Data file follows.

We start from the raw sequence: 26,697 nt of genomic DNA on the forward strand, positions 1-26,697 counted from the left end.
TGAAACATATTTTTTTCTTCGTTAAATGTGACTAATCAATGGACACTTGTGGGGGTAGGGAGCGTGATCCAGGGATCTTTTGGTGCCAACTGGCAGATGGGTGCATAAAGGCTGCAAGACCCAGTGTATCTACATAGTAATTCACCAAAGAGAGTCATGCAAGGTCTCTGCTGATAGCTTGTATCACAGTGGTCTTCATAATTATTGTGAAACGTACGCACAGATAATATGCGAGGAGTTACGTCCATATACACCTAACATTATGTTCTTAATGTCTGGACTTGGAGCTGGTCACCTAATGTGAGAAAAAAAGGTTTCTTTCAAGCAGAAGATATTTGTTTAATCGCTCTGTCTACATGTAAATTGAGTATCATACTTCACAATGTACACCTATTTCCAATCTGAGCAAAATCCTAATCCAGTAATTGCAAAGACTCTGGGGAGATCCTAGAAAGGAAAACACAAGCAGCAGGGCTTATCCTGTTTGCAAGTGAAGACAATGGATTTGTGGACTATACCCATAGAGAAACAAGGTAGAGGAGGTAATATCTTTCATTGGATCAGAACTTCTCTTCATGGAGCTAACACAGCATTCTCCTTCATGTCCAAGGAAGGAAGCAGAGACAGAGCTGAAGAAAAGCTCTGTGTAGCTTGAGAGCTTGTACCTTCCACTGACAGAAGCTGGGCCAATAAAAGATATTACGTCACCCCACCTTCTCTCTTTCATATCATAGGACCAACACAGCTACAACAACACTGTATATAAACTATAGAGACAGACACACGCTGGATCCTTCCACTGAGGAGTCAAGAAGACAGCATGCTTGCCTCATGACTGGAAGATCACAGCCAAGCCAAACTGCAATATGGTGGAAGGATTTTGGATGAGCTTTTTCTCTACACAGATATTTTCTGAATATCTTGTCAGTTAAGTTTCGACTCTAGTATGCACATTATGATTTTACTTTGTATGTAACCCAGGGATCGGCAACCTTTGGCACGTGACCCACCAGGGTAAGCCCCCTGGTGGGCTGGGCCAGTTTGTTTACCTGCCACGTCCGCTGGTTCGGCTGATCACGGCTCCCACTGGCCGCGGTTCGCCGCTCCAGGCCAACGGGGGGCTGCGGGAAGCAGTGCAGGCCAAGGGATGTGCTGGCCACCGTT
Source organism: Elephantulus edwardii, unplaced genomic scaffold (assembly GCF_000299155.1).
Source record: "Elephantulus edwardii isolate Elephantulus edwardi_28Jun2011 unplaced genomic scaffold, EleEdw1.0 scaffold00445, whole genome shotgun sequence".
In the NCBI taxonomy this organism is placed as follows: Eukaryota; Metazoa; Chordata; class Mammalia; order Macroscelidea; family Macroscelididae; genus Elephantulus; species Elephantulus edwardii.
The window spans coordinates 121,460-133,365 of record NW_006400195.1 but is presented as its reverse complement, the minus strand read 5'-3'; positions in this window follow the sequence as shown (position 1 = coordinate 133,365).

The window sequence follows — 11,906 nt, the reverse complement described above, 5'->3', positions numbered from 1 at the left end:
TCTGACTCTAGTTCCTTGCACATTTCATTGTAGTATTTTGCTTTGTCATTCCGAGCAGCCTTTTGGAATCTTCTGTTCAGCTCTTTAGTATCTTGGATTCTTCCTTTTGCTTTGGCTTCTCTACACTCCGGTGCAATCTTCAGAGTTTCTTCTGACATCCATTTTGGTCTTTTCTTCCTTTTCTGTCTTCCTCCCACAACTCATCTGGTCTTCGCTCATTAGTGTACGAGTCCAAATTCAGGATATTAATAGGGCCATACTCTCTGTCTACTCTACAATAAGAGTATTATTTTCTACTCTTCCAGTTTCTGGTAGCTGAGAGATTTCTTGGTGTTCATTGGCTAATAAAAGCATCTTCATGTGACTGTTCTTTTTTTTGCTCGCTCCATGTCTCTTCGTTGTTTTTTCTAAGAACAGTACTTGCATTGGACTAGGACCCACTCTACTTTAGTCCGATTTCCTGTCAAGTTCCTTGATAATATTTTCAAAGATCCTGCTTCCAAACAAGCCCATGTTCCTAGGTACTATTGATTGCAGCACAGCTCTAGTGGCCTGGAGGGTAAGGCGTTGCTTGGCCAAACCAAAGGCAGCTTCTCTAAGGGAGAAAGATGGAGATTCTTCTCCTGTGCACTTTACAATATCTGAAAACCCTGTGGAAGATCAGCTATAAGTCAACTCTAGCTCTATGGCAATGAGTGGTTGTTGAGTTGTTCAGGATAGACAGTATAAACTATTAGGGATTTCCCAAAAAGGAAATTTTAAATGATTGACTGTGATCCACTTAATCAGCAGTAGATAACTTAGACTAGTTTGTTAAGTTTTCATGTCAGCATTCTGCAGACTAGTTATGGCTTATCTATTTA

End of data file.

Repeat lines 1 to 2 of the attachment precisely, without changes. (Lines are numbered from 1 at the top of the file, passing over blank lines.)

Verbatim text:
We start from the raw sequence: 26,697 nt of genomic DNA on the forward strand, positions 1-26,697 counted from the left end.
TGAAACATATTTTTTTCTTCGTTAAATGTGACTAATCAATGGACACTTGTGGGGGTAGGGAGCGTGATCCAGGGATCTTTTGGTGCCAACTGGCAGATGGGTGCATAAAGGCTGCAAGACCCAGTGTATCTACATAGTAATTCACCAAAGAGAGTCATGCAAGGTCTCTGCTGATAGCTTGTATCACAGTGGTCTTCATAATTATTGTGAAACGTACGCACAGATAATATGCGAGGAGTTACGTCCATATACACCTAACATTATGTTCTTAATGTCTGGACTTGGAGCTGGTCACCTAATGTGAGAAAAAAAGGTTTCTTTCAAGCAGAAGATATTTGTTTAATCGCTCTGTCTACATGTAAATTGAGTATCATACTTCACAATGTACACCTATTTCCAATCTGAGCAAAATCCTAATCCAGTAATTGCAAAGACTCTGGGGAGATCCTAGAAAGGAAAACACAAGCAGCAGGGCTTATCCTGTTTGCAAGTGAAGACAATGGATTTGTGGACTATACCCATAGAGAAACAAGGTAGAGGAGGTAATATCTTTCATTGGATCAGAACTTCTCTTCATGGAGCTAACACAGCATTCTCCTTCATGTCCAAGGAAGGAAGCAGAGACAGAGCTGAAGAAAAGCTCTGTGTAGCTTGAGAGCTTGTACCTTCCACTGACAGAAGCTGGGCCAATAAAAGATATTACGTCACCCCACCTTCTCTCTTTCATATCATAGGACCAACACAGCTACAACAACACTGTATATAAACTATAGAGACAGACACACGCTGGATCCTTCCACTGAGGAGTCAAGAAGACAGCATGCTTGCCTCATGACTGGAAGATCACAGCCAAGCCAAACTGCAATATGGTGGAAGGATTTTGGATGAGCTTTTTCTCTACACAGATATTTTCTGAATATCTTGTCAGTTAAGTTTCGACTCTAGTATGCACATTATGATTTTACTTTGTATGTAACCCAGGGATCGGCAACCTTTGGCACGTGACCCACCAGGGTAAGCCCCCTGGTGGGCTGGGCCAGTTTGTTTACCTGCCACGTCCGCTGGTTCGGCTGATCACGGCTCCCACTGGCCGCGGTTCGCCGCTCCAGGCCAACGGGGGGCTGCGGGAAGCAGTGCAGGCCAAGGGATGTGCTGGCCACCGTT